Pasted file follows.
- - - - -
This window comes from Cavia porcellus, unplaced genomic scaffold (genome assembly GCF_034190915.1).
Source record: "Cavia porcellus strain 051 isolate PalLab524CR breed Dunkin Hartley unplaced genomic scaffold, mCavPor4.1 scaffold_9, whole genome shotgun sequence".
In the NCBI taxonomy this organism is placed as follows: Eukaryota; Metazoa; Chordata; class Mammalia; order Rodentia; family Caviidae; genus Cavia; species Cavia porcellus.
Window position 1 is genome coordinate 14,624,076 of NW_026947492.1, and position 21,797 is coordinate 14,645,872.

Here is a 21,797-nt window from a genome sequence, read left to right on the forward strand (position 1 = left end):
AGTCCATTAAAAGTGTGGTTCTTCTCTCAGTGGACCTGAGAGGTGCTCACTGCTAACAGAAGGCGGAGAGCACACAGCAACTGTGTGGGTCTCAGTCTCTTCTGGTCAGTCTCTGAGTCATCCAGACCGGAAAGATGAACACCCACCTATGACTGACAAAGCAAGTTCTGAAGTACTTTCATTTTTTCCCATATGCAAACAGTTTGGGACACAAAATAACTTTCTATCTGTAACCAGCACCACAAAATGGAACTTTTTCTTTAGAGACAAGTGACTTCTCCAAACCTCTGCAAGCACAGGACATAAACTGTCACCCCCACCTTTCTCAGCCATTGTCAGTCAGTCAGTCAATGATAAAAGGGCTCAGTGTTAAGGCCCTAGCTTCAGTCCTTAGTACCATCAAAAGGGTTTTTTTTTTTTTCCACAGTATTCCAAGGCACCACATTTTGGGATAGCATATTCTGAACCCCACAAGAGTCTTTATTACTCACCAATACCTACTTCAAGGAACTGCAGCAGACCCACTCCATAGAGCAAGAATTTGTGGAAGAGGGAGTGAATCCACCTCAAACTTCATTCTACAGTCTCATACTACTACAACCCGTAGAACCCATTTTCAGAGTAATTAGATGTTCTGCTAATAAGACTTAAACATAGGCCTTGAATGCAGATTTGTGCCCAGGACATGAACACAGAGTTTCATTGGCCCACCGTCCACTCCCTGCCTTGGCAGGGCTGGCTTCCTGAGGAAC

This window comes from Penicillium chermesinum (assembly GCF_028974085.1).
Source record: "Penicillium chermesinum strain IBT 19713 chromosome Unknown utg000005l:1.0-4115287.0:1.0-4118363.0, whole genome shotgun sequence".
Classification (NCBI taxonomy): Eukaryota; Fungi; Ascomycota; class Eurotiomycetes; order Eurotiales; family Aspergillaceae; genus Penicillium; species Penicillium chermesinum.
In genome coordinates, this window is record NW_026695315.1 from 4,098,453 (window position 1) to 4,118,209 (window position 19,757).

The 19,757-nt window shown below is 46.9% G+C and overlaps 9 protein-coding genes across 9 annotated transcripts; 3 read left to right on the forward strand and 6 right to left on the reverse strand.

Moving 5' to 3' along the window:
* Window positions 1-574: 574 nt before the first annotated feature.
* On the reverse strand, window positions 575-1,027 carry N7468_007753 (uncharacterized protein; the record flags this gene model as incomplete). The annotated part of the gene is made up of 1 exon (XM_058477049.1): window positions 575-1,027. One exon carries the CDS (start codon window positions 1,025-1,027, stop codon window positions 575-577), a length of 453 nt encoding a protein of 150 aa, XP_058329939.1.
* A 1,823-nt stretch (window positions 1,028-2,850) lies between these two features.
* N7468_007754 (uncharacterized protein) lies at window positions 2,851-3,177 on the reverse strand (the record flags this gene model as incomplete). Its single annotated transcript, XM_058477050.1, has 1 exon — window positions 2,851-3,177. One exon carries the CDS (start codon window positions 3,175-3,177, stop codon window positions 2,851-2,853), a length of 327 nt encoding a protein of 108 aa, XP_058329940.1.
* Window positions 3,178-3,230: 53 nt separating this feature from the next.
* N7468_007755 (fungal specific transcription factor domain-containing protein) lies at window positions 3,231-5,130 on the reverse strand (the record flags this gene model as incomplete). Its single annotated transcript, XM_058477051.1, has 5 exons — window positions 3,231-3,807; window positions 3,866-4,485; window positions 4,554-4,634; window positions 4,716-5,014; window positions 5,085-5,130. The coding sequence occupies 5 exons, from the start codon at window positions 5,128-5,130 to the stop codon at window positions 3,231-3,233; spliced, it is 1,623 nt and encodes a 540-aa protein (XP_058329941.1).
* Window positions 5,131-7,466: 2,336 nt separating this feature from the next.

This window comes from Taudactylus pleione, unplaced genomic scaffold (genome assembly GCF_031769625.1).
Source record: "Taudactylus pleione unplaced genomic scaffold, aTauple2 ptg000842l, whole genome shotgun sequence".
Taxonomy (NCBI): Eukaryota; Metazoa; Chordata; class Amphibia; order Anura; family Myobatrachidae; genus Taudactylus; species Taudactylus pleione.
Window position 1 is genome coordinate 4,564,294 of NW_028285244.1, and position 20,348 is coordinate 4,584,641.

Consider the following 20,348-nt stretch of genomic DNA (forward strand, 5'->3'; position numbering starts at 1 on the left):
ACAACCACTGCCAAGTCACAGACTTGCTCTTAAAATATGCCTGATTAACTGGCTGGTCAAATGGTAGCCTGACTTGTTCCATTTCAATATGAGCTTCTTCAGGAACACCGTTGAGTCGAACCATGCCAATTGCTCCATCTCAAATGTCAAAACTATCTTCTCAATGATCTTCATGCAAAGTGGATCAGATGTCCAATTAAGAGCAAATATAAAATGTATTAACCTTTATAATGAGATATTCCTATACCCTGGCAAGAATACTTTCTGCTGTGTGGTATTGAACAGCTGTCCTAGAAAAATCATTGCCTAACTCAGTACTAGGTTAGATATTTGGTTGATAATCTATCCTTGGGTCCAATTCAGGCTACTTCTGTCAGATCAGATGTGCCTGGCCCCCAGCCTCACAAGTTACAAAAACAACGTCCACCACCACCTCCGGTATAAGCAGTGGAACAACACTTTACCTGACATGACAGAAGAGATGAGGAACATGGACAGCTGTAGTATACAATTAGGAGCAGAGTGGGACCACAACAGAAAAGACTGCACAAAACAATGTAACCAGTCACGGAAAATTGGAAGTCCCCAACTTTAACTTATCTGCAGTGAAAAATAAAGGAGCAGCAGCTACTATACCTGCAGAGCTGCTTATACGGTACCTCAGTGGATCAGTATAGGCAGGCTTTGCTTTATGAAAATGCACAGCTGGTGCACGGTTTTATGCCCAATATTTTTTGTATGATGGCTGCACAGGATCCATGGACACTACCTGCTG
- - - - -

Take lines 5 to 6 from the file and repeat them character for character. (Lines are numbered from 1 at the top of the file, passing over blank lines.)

Here is a 21,797-nt window from a genome sequence, read left to right on the forward strand (position 1 = left end):
AGTCCATTAAAAGTGTGGTTCTTCTCTCAGTGGACCTGAGAGGTGCTCACTGCTAACAGAAGGCGGAGAGCACACAGCAACTGTGTGGGTCTCAGTCTCTTCTGGTCAGTCTCTGAGTCATCCAGACCGGAAAGATGAACACCCACCTATGACTGACAAAGCAAGTTCTGAAGTACTTTCATTTTTTCCCATATGCAAACAGTTTGGGACACAAAATAACTTTCTATCTGTAACCAGCACCACAAAATGGAACTTTTTCTTTAGAGACAAGTGACTTCTCCAAACCTCTGCAAGCACAGGACATAAACTGTCACCCCCACCTTTCTCAGCCATTGTCAGTCAGTCAGTCAATGATAAAAGGGCTCAGTGTTAAGGCCCTAGCTTCAGTCCTTAGTACCATCAAAAGGGTTTTTTTTTTTTTCCACAGTATTCCAAGGCACCACATTTTGGGATAGCATATTCTGAACCCCACAAGAGTCTTTATTACTCACCAATACCTACTTCAAGGAACTGCAGCAGACCCACTCCATAGAGCAAGAATTTGTGGAAGAGGGAGTGAATCCACCTCAAACTTCATTCTACAGTCTCATACTACTACAACCCGTAGAACCCATTTTCAGAGTAATTAGATGTTCTGCTAATAAGACTTAAACATAGGCCTTGAATGCAGATTTGTGCCCAGGACATGAACACAGAGTTTCATTGGCCCACCGTCCACTCCCTGCCTTGGCAGGGCTGGCTTCCTGAGGAAC